The gospel also explores hospitality as a genuine attribute of the Christian. If we can learn to accept other people, to listen to their needs, to accept the brokenness of the other, then we can learn to sit at the same table with strangers. This circle of souls is the core of the sacred Eucharist. The Mass itself teaches us that humility is a value not only so we can find our place in God but that we can also lift up people who most need us in life. The poor teach us humility when they constantly feel powerless in the world. This is the reason we serve, feed and house people who long to be seated among us. This is the reality of God’s Kingdom here on earth.
Blessings in this new week,
Fr. Ron
Bulletin Update: Beginning this Sunday, Sept. 1, the parish bulletin will temporarily become a bi-monthly publication. The bulletins from the previous week will be distributed on the “off” weeks.

Twenty-First Sunday in Ordinary Time: Bulletin column

Version 2
Dear Followers of Jesus,
       “Lord, open the door for us.” This sentence from Luke 13:22-30 invites us into deeper relationship with God. Let’s explore what this sentence says to us and how it might be one of our most profound prayers.
        This sentence intrigues me. It is like a song, a one-line poem of longing. It speaks of an experience that has been passed on for us to live. There is a core truth imbedded in these words that rings within our souls. Our life on earth is entrusted to God and without this relationship we are lost and alone.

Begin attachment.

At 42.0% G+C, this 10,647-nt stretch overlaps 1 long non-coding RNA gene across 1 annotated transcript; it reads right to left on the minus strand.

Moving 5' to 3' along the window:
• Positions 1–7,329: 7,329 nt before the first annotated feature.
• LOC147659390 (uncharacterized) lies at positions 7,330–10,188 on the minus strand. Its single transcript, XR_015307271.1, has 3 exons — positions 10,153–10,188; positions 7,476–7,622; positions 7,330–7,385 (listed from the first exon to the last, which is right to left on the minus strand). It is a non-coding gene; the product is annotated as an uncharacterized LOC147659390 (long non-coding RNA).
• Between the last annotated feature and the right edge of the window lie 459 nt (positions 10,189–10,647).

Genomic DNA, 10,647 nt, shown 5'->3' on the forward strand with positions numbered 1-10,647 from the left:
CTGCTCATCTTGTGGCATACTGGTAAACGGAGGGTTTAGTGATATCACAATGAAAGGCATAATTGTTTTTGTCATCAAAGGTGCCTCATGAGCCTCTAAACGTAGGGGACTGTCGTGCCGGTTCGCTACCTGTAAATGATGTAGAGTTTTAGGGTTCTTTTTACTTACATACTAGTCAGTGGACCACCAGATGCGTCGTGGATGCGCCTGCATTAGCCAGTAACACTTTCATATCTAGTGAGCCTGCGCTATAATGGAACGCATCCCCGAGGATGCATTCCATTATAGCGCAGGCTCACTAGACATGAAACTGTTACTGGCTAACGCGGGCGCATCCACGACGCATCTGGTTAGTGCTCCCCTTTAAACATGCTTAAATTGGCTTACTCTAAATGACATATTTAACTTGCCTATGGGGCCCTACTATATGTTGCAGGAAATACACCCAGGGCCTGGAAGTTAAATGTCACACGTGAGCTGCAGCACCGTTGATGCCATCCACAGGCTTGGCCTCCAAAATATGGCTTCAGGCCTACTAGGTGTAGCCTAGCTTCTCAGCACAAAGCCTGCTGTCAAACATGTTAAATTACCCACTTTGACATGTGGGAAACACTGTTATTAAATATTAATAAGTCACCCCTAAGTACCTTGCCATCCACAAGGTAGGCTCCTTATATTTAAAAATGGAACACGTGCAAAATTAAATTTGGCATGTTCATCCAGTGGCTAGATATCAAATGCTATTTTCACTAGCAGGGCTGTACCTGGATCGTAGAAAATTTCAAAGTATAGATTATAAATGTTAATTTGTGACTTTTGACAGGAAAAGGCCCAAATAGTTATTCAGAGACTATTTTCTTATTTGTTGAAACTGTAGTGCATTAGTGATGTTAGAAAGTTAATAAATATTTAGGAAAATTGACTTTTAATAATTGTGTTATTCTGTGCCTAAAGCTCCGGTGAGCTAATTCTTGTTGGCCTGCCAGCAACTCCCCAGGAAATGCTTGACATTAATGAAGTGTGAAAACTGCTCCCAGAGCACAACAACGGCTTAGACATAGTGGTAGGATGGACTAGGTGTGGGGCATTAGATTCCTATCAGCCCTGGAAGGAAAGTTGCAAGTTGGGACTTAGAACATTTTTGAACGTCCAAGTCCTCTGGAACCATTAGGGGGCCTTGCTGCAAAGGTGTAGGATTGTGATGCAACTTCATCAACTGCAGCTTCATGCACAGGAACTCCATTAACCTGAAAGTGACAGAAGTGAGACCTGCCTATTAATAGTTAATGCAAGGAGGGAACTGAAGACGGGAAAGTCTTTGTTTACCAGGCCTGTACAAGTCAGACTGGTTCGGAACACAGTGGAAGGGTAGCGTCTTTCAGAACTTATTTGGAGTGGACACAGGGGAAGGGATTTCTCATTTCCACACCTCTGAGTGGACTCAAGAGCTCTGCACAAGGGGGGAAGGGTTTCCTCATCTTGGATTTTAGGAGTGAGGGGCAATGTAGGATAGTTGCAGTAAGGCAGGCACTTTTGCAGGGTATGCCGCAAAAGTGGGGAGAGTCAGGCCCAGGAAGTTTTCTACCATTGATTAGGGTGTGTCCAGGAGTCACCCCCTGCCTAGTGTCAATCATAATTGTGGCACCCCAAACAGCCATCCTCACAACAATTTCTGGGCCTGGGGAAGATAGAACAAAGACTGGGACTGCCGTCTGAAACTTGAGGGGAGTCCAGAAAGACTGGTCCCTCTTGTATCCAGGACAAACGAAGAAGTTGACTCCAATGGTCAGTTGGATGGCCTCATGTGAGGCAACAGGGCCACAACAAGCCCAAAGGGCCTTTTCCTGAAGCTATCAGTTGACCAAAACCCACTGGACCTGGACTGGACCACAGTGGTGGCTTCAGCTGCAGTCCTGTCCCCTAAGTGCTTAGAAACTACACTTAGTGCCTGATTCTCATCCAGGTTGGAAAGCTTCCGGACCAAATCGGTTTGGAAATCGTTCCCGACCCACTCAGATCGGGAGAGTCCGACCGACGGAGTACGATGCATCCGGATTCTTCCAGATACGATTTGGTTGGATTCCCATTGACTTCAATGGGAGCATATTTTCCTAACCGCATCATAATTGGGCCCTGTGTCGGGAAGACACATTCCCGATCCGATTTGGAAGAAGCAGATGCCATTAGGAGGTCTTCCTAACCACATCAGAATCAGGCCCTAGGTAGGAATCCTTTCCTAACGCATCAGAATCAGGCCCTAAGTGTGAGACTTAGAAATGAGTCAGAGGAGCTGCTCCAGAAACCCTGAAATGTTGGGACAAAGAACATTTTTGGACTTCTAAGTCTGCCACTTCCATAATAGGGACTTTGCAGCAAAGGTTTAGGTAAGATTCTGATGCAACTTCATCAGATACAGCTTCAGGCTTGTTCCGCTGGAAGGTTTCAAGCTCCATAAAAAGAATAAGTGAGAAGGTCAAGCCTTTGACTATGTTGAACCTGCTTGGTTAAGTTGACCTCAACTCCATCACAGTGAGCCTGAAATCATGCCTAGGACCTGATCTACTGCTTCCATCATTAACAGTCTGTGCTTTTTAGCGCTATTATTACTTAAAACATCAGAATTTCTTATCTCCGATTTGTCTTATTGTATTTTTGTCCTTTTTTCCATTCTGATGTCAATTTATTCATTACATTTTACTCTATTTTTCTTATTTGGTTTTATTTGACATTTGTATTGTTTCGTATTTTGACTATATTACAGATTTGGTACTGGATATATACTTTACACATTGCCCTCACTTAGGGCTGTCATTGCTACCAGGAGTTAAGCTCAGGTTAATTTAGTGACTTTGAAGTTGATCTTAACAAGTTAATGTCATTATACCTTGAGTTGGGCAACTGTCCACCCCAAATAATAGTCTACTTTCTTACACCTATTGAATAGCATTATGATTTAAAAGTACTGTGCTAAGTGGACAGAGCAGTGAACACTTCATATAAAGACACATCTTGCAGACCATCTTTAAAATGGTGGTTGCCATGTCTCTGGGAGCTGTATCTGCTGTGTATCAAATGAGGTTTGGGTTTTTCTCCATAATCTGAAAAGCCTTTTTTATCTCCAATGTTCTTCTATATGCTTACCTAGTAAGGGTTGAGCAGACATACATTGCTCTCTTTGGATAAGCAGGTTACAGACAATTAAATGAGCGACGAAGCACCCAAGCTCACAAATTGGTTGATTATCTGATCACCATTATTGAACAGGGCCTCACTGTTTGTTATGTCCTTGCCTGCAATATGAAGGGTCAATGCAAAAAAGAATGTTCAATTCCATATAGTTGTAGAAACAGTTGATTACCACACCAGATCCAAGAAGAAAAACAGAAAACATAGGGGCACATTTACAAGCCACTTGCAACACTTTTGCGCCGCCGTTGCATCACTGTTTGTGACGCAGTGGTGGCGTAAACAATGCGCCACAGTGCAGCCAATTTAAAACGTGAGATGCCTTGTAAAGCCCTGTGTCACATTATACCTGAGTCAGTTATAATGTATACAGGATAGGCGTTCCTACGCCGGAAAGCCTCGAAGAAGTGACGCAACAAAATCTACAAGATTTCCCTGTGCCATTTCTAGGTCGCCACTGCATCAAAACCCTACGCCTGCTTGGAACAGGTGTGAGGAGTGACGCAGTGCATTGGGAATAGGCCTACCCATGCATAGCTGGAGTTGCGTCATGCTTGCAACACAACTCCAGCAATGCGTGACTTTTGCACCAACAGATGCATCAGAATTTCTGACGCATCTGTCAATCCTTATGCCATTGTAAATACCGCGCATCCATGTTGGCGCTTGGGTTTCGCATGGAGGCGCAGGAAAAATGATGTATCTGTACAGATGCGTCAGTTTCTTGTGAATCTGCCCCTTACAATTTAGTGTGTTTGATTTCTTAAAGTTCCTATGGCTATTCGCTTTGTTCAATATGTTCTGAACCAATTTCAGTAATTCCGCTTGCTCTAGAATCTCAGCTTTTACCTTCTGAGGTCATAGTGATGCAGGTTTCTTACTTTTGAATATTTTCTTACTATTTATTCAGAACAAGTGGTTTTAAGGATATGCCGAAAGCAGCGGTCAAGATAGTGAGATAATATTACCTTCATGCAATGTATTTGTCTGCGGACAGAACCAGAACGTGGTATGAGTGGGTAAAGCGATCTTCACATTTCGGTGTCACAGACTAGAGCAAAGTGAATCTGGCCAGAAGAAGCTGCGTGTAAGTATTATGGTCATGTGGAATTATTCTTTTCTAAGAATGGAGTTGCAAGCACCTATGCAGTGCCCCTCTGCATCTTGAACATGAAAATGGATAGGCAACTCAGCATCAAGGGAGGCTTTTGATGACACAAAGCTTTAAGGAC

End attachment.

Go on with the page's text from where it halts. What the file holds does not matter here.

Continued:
The door stands as a divide between God and us. In our prayer, God does all of the initiating. Not only does God open the door for us to be in union with him, but he also opens the door for us to experience possibility, wonder and awe. I beg God to open the door so we may understand that we belong, and in time, all will be revealed to us.
         This sentence invites us to surrender. We are called to rest in the love that God has for us. The door is a reminder of our own obstacles that keep us from such union. Our pride, our ego, and our stubbornness keep us from putting our shoulders on the door of God. We are called to live in God, and through God, and with God. The door that separates us from God is simply our sin, our own false assurance and life’s illusions.
         I long to see what is revealed on the other side of the door, on the other side of my resistance to surrender in prayer. This longing is what keeps us all knocking and asking. For we all understand that beyond the door of our resistance lies God’s eternal love for us.
        Sometimes we stop knocking or asking because we are afraid we may get what we are asking for. Sometimes we have trouble absorbing God’s love and faithfulness toward us because we do not feel worthy or good enough. I pray God’s love may burn away such notions within us.
       This line also invites us to pray for others. God longs to be in communion with us. However, we live in physical pain and emotional need. Our human bodies and relationships need healing. We seek comfort when our pain overwhelms us. When such pain stops us in our tracks, it is time for others to also pray for us. We are called as Christians to ask God to open the door to new life for all who are ill, for all who wait for mercy, for all who face tragedy and loss. We are invited to trust in Divine life for all on earth.
       As we walk in the communion line at Mass today, we pray for such profound union with God. Let us ask God to open up miracles, new life, and hope that lies un-known for us behind human doors.
Fr. Ron